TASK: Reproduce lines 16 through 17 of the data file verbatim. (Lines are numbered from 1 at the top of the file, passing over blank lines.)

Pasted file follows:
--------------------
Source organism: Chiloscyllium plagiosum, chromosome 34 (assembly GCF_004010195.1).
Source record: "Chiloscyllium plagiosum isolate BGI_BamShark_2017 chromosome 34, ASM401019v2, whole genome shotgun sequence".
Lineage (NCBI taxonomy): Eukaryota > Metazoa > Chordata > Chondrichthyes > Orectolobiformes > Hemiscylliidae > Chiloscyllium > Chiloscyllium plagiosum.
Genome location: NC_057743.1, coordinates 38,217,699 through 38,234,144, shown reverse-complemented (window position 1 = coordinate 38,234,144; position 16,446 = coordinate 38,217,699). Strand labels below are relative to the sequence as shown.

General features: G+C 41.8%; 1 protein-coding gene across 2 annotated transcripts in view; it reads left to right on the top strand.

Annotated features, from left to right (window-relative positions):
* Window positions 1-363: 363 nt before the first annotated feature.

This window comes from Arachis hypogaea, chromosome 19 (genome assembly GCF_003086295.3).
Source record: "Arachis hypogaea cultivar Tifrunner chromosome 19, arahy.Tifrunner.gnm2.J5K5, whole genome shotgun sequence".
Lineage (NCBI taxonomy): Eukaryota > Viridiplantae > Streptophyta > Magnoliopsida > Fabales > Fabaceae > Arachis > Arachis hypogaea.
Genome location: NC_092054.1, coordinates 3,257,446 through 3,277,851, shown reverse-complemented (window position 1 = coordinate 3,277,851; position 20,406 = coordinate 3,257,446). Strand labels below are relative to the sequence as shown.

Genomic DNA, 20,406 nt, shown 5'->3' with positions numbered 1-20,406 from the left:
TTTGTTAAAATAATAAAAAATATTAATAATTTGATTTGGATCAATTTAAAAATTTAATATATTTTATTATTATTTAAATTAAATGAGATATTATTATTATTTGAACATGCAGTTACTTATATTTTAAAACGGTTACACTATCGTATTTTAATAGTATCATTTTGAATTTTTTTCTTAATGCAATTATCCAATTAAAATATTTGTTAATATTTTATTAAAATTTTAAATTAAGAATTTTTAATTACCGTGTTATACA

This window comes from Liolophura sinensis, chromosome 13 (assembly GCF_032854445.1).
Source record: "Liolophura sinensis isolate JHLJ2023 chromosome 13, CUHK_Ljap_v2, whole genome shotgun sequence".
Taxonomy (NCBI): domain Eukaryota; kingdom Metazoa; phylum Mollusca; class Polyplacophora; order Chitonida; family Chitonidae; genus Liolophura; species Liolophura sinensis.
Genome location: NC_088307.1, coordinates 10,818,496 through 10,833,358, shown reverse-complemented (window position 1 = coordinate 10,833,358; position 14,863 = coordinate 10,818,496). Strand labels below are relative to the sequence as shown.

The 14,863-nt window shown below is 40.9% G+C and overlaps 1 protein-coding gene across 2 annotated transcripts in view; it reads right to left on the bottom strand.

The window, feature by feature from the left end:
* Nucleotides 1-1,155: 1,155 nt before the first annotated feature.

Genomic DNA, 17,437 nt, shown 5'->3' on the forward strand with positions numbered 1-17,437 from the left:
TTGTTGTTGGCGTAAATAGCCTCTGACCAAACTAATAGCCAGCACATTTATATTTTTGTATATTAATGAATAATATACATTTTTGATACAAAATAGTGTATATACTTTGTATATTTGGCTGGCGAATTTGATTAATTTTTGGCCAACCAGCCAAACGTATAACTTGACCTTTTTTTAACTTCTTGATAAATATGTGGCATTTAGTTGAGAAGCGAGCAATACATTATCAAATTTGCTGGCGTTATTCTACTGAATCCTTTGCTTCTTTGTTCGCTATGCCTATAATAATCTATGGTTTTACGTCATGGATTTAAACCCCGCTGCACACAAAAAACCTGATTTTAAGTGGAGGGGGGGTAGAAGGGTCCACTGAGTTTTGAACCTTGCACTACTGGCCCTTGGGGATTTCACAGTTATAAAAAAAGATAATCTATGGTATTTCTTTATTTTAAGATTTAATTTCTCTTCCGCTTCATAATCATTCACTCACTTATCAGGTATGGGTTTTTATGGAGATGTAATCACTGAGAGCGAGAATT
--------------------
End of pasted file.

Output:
Taxonomy (NCBI): domain Eukaryota; kingdom Metazoa; phylum Mollusca; class Polyplacophora; order Chitonida; family Chitonidae; genus Liolophura; species Liolophura sinensis.
Genome location: NC_088307.1, coordinates 10,818,496 through 10,833,358, shown reverse-complemented (window position 1 = coordinate 10,833,358; position 14,863 = coordinate 10,818,496). Strand labels below are relative to the sequence as shown.